Drought, Determination, and Dignity: How The Farm Overcame a Dry Season to Feed the Hungry
The 2023 growing season at the Hunger Task Force Farm brought both successes and challenges, highlighting the resilience and determination of the farm staff and the generosity of the community.
The Farm is an integral part of Hunger Task Force’s mission to feed Milwaukee’s hungry with dignity, providing healthful, fresh Wisconsin-grown produce to those in need. The main challenge our Farm team experienced this season was the unrelenting drought, which persisted from May to August this year. A deficit of 5-6 inches of rain throughout the region during the crucial planting phase posed a significant obstacle for Hunger Task Force farmers. Unlike past droughts that occurred later in the season – when crops already have time to grow strong root systems – this drought hit Wisconsin at the planting stage when crops need substantial water to establish roots. To combat the drought, The Farm ran irrigation seven days a week, sometimes for up to 16 hours a day.
Farm costs have also seen increases, with seed costs rising by 62%, fertilizer costs by 58%, and rising fuel expenses. Fuel costs presented a distinctive concern this year, given the need to constantly fill irrigation reels, tractors and trucks during the especially dry season. Despite these uncontrollable setbacks, the Hunger Task Force Farm managed to endure – thanks to our amazing farmers and nearly 6,000 volunteers – to distribute nearly 350,000 pounds of fresh fruits and vegetables to hungry families in Milwaukee.
With cabbage, winter squash, and collards still being harvested into the late fall, Hunger Task Force anticipates reaching 400,000 pounds by season’s end. This achievement was made possible through the dedication of Farm staff, the invaluable help of volunteers and the support of generous donors. Despite challenges, the Hunger Task Force Farm continues to evolve and adapt, guided by a commitment to addressing hunger in the community and ensuring the availability of fresh, culturally appropriate produce.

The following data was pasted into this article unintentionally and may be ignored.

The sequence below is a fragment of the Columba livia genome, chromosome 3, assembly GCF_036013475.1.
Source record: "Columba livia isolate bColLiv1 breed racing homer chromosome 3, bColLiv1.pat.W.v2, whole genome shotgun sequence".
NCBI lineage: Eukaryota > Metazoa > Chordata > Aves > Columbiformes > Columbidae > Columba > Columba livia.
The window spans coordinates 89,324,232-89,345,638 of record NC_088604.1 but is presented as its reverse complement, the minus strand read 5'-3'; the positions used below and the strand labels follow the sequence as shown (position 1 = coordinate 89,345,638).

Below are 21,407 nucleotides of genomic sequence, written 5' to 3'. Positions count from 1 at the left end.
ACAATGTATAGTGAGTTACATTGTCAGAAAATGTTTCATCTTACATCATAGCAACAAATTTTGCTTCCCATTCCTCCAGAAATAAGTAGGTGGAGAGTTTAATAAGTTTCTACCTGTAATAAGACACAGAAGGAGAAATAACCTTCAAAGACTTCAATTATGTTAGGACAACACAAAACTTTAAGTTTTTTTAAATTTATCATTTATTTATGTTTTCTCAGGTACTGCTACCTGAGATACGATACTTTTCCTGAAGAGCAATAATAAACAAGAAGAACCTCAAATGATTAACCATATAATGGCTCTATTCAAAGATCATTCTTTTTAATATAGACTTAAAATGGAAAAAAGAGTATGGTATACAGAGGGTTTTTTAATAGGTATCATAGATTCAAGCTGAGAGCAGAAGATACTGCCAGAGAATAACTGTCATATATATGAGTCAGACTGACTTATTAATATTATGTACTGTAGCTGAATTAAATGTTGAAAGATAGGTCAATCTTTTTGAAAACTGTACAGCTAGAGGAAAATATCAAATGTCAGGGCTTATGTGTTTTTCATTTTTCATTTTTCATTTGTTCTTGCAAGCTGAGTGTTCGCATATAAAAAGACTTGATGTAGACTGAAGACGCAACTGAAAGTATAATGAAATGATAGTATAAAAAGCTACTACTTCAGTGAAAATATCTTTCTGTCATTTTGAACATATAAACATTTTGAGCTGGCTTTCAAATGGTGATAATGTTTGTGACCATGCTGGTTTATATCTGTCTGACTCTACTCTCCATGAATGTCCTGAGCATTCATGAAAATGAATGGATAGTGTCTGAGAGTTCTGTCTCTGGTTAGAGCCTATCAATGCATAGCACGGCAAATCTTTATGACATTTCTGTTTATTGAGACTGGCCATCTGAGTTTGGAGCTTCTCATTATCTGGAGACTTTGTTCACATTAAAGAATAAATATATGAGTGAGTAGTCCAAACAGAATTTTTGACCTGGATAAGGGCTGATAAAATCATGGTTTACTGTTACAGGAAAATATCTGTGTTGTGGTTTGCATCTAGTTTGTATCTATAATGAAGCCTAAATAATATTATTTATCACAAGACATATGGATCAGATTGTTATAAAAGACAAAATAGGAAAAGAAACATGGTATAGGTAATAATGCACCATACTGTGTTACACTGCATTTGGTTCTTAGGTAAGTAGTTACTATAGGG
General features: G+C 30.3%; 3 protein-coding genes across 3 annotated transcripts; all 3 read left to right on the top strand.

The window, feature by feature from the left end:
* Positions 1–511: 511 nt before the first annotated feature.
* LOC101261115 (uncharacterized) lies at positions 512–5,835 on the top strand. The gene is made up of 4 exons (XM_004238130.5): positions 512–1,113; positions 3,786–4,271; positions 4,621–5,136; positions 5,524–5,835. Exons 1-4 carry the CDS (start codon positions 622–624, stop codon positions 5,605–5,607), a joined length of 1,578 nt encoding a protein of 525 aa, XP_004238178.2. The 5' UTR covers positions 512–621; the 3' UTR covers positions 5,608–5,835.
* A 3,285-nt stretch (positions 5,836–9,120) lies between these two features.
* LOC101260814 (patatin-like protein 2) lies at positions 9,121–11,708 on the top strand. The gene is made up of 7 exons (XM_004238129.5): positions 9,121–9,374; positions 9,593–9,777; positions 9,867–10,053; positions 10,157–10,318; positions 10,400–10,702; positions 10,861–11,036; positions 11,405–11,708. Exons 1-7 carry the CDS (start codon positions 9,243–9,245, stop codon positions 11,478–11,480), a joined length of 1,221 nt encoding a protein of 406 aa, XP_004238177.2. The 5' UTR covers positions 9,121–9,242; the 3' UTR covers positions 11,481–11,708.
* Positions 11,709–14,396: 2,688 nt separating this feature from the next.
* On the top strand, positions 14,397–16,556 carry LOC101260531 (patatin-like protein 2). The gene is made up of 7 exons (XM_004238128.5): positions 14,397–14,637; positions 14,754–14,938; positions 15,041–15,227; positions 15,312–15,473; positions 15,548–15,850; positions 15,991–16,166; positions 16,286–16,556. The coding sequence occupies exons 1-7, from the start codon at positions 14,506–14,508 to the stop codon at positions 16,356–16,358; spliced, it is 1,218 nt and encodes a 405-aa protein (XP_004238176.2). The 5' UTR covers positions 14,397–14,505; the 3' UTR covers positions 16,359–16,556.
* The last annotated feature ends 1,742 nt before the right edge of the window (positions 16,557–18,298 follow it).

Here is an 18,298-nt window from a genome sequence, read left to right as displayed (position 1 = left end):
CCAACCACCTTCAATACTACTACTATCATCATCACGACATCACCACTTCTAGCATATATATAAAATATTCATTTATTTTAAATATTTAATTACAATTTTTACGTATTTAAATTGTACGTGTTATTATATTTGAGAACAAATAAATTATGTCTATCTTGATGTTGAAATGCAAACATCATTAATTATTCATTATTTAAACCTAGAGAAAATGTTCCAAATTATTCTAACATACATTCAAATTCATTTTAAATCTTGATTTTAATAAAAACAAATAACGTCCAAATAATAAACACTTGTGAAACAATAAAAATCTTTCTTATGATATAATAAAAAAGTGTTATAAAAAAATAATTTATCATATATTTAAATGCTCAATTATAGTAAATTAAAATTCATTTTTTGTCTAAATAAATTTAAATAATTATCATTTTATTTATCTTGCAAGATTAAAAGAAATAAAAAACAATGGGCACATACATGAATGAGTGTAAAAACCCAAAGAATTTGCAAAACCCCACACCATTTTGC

|Apples – 31,250 lbs.||Beans – 23,944 lbs.||Broccoli – 7,847 lbs.||Bok Choy – 4,040 lbs.|
|Cabbage – 85,012 lbs.||Cantaloupe – 3,196 lbs.||Collards – 20,791 lbs.||Corn – 110,765 lbs.|
|Cucumbers – 5,699 lbs.||Tomatoes – 25,675 lbs.||Lettuce – 15,021 lbs.||Mustards – 1,025 lbs.|
|Napa Cabbage – 1,800 lbs.||Pears- 754 lbs.||Peppers – 11,177 lbs.||Pumpkins – 26,752 lbs.|
|Red Cabbage – 1,002 lbs.||Turnip Greens – 1,161 lbs.||Watermelon – 1,716 lbs.||Winter squash – 30,000 lbs.|
|Yellow squash – 5,236 lbs.||Zucchini – 3,165 lbs.|
Apples – 31,250 lbs.
Beans – 23,944 lbs. (RECORD YEAR!)
Broccoli – 7,847 lbs.
Bok Choy – 4,040 lbs.
Cabbage – 85,012 lbs.
Cantaloupe – 3,196 lbs.
Collards – 20,791 lbs.
Corn – 110,765 lbs.
Cucumbers – 5,699 lbs.
Tomatoes – 25,675 lbs.
Lettuce – 15,021 lbs.
Mustards – 1,025 lbs.
Napa Cabbage – 1,800 lbs.
Pears- 754 lbs.
Peppers – 11,177 lbs.
Pumpkins – 26,752 lbs.
Red Cabbage – 1,002 lbs.
Turnip Greens – 1,161 lbs.
Watermelon – 1,716 lbs.
Winter squash – 30,000 lbs.
Yellow squash – 5,236 lbs.
Zucchini – 3,165 lbs.
In what The Farm lacked in rain, it made up for with generous donors and volunteers. Throughout the season, The Farm welcomed nearly 6,000 volunteers who played a vital role in seeding, planting, weeding, harvesting, and washing produce for the community in need.
The 2023 growing season was a testament to The Farm’s resilience and the unwavering support Hunger Task Force receives from volunteers and donors. For more information on how to support The Farm, please visit: www.HungerTaskForce.org/donate/farm/